One time, when I was busing tables, I sat at the counter looking for "prospects" to clean off their tables and the owner was sitting at the bar. He said "HEY! Hey man! What are you doing?" and I said "looking for tables to clean up." He said in front of probably 5 customers, "get your hands out of your pockets, it looks like your beatin' your meat in my restaurant. Stop spankin' it."

If I did one thing even minorly wrong or incorrect, the owners would just go ballistic and go off on you for absolutely nothing in front of all the customers. Worked there for 3 months and finally quit. Was my first job.
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Old 12-18-2009, 06:52 AM   #8 (permalink)
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The last one I had. The owner lacked ethics, was belligerent and an asshole. I could go on. Even being unemployed for over 9 months is better than working for him.
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Old 12-18-2009, 07:09 AM   #9 (permalink)
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Location: Chicago
Cap'n D's (a great little seafood place). My first "real" job and the thing that convinced me that education was a good thing.

The manager had a different dress code for me than anyone else. Everyone else (except the asst. manager) had a blue polyester shirt. I had to wear a white shirt, black pants, black shoes and a tie every day. In the interview, he mentioned that he hated my high school and only hired me in order for the fun of torturing me. I was 15 and didn't know any better. That's ok, though. I saw him working behind the counter of a convenience store about 10 years ago.

The worst part of the job (and there were many) was having to use my bare arm to mix up the tartar sauce (3 gallons of mayo, 4 cups of pickles, 1 cup of onions). If you ate at the Cap'n D's at Kingston Pike and Northshore Drive during the summer of 1985, and you found a hair in the tartar sauce, chances are it was mine. Sorry.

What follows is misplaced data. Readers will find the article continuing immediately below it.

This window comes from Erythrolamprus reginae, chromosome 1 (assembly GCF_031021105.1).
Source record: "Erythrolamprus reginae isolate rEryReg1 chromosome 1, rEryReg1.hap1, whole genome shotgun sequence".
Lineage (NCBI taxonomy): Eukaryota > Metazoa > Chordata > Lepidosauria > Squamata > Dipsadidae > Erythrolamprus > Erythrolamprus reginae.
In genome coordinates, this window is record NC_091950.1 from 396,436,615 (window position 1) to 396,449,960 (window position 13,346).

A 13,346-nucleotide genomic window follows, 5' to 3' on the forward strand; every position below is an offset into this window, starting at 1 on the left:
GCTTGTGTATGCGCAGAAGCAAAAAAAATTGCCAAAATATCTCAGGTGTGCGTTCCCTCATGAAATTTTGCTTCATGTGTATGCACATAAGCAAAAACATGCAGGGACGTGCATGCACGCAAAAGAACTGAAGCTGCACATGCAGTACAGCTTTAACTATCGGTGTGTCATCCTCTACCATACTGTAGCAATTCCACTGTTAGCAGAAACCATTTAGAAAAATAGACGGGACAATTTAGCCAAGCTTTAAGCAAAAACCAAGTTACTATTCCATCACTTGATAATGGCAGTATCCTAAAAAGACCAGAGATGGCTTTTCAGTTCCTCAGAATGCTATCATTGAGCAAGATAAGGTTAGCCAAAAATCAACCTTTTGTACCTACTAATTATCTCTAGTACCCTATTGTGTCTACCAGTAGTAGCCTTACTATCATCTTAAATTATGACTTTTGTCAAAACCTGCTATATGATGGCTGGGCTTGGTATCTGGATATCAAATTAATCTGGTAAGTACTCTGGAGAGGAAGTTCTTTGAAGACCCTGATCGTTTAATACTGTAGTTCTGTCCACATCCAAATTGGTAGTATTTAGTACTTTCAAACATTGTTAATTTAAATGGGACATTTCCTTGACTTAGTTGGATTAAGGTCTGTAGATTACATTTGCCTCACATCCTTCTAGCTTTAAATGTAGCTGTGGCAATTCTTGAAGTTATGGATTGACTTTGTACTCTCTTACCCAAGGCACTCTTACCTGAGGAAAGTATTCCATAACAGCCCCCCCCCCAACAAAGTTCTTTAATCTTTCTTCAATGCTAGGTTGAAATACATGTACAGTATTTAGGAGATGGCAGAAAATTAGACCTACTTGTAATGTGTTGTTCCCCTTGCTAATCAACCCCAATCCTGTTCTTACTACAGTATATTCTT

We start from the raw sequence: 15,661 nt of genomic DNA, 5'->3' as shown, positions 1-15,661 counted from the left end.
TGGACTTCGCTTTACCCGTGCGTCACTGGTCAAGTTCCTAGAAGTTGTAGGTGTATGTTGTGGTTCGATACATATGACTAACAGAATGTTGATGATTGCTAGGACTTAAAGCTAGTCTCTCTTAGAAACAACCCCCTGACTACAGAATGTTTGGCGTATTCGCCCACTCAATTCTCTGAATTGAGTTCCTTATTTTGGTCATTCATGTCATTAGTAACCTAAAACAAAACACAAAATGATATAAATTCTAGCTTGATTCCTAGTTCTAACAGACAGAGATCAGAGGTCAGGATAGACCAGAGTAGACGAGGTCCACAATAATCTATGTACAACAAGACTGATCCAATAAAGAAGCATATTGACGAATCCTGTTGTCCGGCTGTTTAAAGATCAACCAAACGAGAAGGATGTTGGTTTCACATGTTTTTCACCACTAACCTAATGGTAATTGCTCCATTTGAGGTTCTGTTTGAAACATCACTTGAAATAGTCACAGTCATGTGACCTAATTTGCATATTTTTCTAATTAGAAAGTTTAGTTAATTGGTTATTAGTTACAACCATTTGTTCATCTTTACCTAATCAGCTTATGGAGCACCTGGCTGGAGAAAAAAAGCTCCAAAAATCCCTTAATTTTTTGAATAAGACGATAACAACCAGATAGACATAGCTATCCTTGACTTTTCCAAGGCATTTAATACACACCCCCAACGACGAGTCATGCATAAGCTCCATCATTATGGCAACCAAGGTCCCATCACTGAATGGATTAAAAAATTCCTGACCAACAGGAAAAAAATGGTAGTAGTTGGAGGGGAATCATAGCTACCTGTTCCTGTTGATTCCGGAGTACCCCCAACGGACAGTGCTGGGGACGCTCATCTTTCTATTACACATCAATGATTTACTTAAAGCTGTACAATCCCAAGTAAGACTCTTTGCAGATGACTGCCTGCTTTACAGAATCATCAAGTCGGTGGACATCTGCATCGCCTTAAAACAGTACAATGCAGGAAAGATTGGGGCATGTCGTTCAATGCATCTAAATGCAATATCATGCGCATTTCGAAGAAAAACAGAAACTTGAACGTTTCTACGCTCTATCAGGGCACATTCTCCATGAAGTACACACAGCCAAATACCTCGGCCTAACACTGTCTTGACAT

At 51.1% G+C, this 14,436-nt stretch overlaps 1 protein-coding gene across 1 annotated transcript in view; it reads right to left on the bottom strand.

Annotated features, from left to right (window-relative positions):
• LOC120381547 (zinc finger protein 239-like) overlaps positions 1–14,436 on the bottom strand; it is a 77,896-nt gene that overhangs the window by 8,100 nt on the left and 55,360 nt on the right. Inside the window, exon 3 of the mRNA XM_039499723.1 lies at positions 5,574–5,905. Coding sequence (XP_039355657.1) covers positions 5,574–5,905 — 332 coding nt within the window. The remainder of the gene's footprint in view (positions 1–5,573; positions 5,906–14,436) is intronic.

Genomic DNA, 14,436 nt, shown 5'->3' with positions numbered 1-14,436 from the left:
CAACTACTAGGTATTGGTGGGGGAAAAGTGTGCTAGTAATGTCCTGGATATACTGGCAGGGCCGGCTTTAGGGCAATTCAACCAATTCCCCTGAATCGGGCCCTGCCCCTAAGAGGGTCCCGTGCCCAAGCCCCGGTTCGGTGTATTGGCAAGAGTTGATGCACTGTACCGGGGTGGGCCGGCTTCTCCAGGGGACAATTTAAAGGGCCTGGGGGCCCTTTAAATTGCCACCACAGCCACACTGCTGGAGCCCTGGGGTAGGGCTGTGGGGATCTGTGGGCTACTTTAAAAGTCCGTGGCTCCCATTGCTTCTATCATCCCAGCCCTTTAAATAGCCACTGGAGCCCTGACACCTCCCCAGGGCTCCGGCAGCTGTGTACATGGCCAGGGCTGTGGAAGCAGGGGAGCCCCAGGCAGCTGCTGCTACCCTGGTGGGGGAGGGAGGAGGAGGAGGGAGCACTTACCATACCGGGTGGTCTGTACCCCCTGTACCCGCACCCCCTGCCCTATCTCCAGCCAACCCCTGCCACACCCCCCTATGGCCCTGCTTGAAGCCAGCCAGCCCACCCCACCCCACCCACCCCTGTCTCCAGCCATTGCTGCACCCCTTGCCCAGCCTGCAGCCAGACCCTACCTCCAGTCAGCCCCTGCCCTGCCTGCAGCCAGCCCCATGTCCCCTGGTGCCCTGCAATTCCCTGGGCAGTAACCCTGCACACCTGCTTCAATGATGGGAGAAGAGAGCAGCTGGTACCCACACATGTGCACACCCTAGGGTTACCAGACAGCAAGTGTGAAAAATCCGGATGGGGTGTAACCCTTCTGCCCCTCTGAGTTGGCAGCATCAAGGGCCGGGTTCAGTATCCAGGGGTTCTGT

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Old 12-18-2009, 09:20 AM   #10 (permalink)
Sitting in a tree
 
Location: Atlanta
I'm very glad I never worked fast food. That, imho, is as low as you can go - I hope no one takes offense to that comment. But I would be miserable for all sorts of reasons if had to work McDonald's or what not. Gotta say, props to anyone who's worked fast food. I'm just too much of a snotty bitch for it :/. Shame on me.
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Old 12-18-2009, 11:40 AM   #11 (permalink)
Master Thief. Master Criminal. Masturbator.
 
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Location: Windiwana
i was a dish washer when i was 19.

doesn't need more of an explanation than that.
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Then they came for me And there was no one left to speak out for me.
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Old 12-18-2009, 11:50 AM   #12 (permalink)
 
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Location: ❤
Temp agency jobs as a youngster.

One job, involved packaging little packets of rat poison into various size containers. (achoo)

Another deployment had me wiping down black graphite dust off the walls